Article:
Meanwhile, the home-owning prospects of working families on middle and low incomes will be squeezed further as the ‘Starter Homes’ discounts are funded by eliminating the affordable housing obligations of private property developers, who are presently generating homes for social housing tenants and shared ownership. These more affordable rental properties will now be replaced in essence with properties that most people will never be able to afford. It is great to help high earners own their own first homes, but it is not acceptable to do so at the expense of the prospects of middle and low earners.

We desperately want to see more first-time home owners, so that working people can work towards something solid and as financially stable as possible, rather than being at the mercy of private landlords.

But this policy should be a welcome addition to the existing range of affordable housing, rather than seeking to replace them.

As the New Statesman has already noted, the announcement is bad policy, but great politics for the Conservatives. Cameron sounds as if he is radically redressing housing crisis, while actually only really making the crisis better for high earners and large property developers who will ultimately be making a larger profit.

The Conservatives are also redefining what the priorities of “affordable housing” are, for obviously political reasons, as they are convinced that homeowners are more likely to vote for them - and that renters are not. In total, we believe this is indicative of crude political manoeuvring, meaning ordinary, working people lose out, again and again.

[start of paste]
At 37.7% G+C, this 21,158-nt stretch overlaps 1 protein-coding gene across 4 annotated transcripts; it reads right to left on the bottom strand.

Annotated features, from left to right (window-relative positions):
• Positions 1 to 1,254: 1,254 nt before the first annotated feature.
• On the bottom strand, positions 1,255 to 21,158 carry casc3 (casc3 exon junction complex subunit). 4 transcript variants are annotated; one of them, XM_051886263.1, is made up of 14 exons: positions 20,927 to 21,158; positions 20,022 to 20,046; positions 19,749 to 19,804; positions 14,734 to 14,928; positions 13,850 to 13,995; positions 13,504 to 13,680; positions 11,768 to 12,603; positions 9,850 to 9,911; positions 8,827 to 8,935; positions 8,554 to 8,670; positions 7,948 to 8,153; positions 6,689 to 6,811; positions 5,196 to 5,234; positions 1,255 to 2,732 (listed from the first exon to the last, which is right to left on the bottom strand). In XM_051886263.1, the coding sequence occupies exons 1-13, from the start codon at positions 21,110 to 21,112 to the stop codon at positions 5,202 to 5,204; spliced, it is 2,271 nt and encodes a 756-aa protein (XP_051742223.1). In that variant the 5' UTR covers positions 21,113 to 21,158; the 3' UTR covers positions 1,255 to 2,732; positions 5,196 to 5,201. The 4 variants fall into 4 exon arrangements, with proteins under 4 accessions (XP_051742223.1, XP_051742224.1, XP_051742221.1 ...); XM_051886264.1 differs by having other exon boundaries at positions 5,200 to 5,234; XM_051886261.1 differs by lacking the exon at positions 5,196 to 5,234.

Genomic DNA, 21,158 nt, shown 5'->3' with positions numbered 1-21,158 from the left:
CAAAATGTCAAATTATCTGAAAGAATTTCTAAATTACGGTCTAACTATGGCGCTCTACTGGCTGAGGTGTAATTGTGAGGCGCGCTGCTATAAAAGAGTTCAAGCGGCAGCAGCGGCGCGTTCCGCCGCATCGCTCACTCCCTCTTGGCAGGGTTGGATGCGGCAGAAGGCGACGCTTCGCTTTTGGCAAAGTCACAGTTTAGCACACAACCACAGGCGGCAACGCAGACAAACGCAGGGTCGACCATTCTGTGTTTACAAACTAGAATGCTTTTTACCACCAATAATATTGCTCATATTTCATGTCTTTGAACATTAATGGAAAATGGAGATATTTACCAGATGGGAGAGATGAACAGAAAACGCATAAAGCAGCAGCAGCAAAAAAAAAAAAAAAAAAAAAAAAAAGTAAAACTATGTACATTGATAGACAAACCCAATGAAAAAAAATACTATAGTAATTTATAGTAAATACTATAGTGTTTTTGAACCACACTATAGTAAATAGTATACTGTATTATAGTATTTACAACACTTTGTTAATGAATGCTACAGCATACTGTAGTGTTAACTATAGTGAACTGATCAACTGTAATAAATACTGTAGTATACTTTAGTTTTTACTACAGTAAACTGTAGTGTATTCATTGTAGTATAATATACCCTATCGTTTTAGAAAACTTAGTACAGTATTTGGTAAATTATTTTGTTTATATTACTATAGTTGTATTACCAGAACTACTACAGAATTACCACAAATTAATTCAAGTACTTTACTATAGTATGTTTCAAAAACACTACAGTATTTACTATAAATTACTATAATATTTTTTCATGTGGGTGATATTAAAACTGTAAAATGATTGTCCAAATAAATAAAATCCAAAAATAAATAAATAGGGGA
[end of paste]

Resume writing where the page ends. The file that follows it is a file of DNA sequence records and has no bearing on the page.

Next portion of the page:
Labour needs to be careful in its criticism of the plans. We must absolutely fight the flawed logic of a policy that strengthens the situation of those lucky enough to already have the upper hand, at the literal expense of everyone else. But we need to do so while demonstrating that we understand and intrinsically share the universal aspiration of home security and permanency.

We need to fight for our own alternative that will broaden housing aspirations, rather than limit them, and demonstrate in Labour councils nationwide how we will fight for them. We can do this by fighting for shared ownership, ‘flexi-rent’ products, and rent-to-buy models that will make home ownership a reality for people on average incomes, alongside those earning most.

For instance, Merton council have worked in partnership with the Y:Cube development, which has just completed thirty-six factory-built, pre-fabricated, affordable apartments. The development was relatively low cost, constructed off-site, and the apartments are rented out at 65 per cent of the area’s market rent, while also being compact and energy efficient, with low maintenance costs for the tenant. Excellent developments like this also offer a real social investment for investors, while providing a solid return too: in short, profitability with a strong social conscience, fulfilling the housing needs of young renters.

First-time ownership is rapidly becoming a luxury that fewer and fewer of us will ever afford. But all hard-working people deserve a shot at it, something that the new Conservative government struggle to understand.